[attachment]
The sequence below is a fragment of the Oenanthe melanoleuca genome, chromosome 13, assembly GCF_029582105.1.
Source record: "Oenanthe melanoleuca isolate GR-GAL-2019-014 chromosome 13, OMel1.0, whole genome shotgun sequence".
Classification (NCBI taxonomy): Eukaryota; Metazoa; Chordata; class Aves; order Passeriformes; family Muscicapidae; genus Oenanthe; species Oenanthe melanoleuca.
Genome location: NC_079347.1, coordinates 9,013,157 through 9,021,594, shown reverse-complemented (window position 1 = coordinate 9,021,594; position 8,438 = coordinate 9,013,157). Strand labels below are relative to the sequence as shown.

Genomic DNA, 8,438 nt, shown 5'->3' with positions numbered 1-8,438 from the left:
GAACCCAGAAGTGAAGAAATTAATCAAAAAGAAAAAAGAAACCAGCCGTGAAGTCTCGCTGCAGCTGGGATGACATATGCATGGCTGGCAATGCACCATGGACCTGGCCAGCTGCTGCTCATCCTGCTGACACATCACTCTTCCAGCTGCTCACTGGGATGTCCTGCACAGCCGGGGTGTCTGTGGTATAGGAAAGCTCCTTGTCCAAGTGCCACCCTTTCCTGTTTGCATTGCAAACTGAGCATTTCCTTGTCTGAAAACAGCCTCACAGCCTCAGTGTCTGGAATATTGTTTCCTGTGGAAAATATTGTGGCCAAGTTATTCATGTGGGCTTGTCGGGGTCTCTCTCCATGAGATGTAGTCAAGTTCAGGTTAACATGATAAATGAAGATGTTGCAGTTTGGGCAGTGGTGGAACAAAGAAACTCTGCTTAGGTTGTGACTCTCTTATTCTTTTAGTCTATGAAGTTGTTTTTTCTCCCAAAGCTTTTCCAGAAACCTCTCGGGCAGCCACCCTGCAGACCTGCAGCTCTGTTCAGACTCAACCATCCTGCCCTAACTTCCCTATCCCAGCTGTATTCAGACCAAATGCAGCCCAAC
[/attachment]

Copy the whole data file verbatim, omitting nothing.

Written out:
The sequence below is a fragment of the Oenanthe melanoleuca genome, chromosome 13, assembly GCF_029582105.1.
Source record: "Oenanthe melanoleuca isolate GR-GAL-2019-014 chromosome 13, OMel1.0, whole genome shotgun sequence".
Classification (NCBI taxonomy): Eukaryota; Metazoa; Chordata; class Aves; order Passeriformes; family Muscicapidae; genus Oenanthe; species Oenanthe melanoleuca.
Genome location: NC_079347.1, coordinates 9,013,157 through 9,021,594, shown reverse-complemented (window position 1 = coordinate 9,021,594; position 8,438 = coordinate 9,013,157). Strand labels below are relative to the sequence as shown.

Genomic DNA, 8,438 nt, shown 5'->3' with positions numbered 1-8,438 from the left:
GAACCCAGAAGTGAAGAAATTAATCAAAAAGAAAAAAGAAACCAGCCGTGAAGTCTCGCTGCAGCTGGGATGACATATGCATGGCTGGCAATGCACCATGGACCTGGCCAGCTGCTGCTCATCCTGCTGACACATCACTCTTCCAGCTGCTCACTGGGATGTCCTGCACAGCCGGGGTGTCTGTGGTATAGGAAAGCTCCTTGTCCAAGTGCCACCCTTTCCTGTTTGCATTGCAAACTGAGCATTTCCTTGTCTGAAAACAGCCTCACAGCCTCAGTGTCTGGAATATTGTTTCCTGTGGAAAATATTGTGGCCAAGTTATTCATGTGGGCTTGTCGGGGTCTCTCTCCATGAGATGTAGTCAAGTTCAGGTTAACATGATAAATGAAGATGTTGCAGTTTGGGCAGTGGTGGAACAAAGAAACTCTGCTTAGGTTGTGACTCTCTTATTCTTTTAGTCTATGAAGTTGTTTTTTCTCCCAAAGCTTTTCCAGAAACCTCTCGGGCAGCCACCCTGCAGACCTGCAGCTCTGTTCAGACTCAACCATCCTGCCCTAACTTCCCTATCCCAGCTGTATTCAGACCAAATGCAGCCCAAC